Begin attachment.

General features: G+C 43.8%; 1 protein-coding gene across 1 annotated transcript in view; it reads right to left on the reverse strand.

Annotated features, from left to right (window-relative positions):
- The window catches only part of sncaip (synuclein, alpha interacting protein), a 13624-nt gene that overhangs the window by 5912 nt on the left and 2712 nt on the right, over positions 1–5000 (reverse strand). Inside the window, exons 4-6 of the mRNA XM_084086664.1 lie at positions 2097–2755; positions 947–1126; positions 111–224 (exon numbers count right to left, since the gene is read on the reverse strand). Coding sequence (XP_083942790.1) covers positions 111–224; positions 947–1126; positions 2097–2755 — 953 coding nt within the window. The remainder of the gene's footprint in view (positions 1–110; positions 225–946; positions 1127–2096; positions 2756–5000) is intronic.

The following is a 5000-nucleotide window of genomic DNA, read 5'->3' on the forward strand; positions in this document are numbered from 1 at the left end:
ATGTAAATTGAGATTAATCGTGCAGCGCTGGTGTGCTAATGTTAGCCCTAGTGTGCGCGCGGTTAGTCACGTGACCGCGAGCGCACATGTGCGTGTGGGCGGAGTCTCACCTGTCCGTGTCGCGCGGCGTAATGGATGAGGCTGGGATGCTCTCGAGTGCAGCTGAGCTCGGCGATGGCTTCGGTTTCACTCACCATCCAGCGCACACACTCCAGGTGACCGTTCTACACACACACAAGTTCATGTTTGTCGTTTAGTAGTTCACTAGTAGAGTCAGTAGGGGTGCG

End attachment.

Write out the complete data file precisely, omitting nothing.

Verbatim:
General features: G+C 43.8%; 1 protein-coding gene across 1 annotated transcript in view; it reads right to left on the reverse strand.

Annotated features, from left to right (window-relative positions):
- The window catches only part of sncaip (synuclein, alpha interacting protein), a 13624-nt gene that overhangs the window by 5912 nt on the left and 2712 nt on the right, over positions 1–5000 (reverse strand). Inside the window, exons 4-6 of the mRNA XM_084086664.1 lie at positions 2097–2755; positions 947–1126; positions 111–224 (exon numbers count right to left, since the gene is read on the reverse strand). Coding sequence (XP_083942790.1) covers positions 111–224; positions 947–1126; positions 2097–2755 — 953 coding nt within the window. The remainder of the gene's footprint in view (positions 1–110; positions 225–946; positions 1127–2096; positions 2756–5000) is intronic.

The following is a 5000-nucleotide window of genomic DNA, read 5'->3' on the forward strand; positions in this document are numbered from 1 at the left end:
ATGTAAATTGAGATTAATCGTGCAGCGCTGGTGTGCTAATGTTAGCCCTAGTGTGCGCGCGGTTAGTCACGTGACCGCGAGCGCACATGTGCGTGTGGGCGGAGTCTCACCTGTCCGTGTCGCGCGGCGTAATGGATGAGGCTGGGATGCTCTCGAGTGCAGCTGAGCTCGGCGATGGCTTCGGTTTCACTCACCATCCAGCGCACACACTCCAGGTGACCGTTCTACACACACACAAGTTCATGTTTGTCGTTTAGTAGTTCACTAGTAGAGTCAGTAGGGGTGCG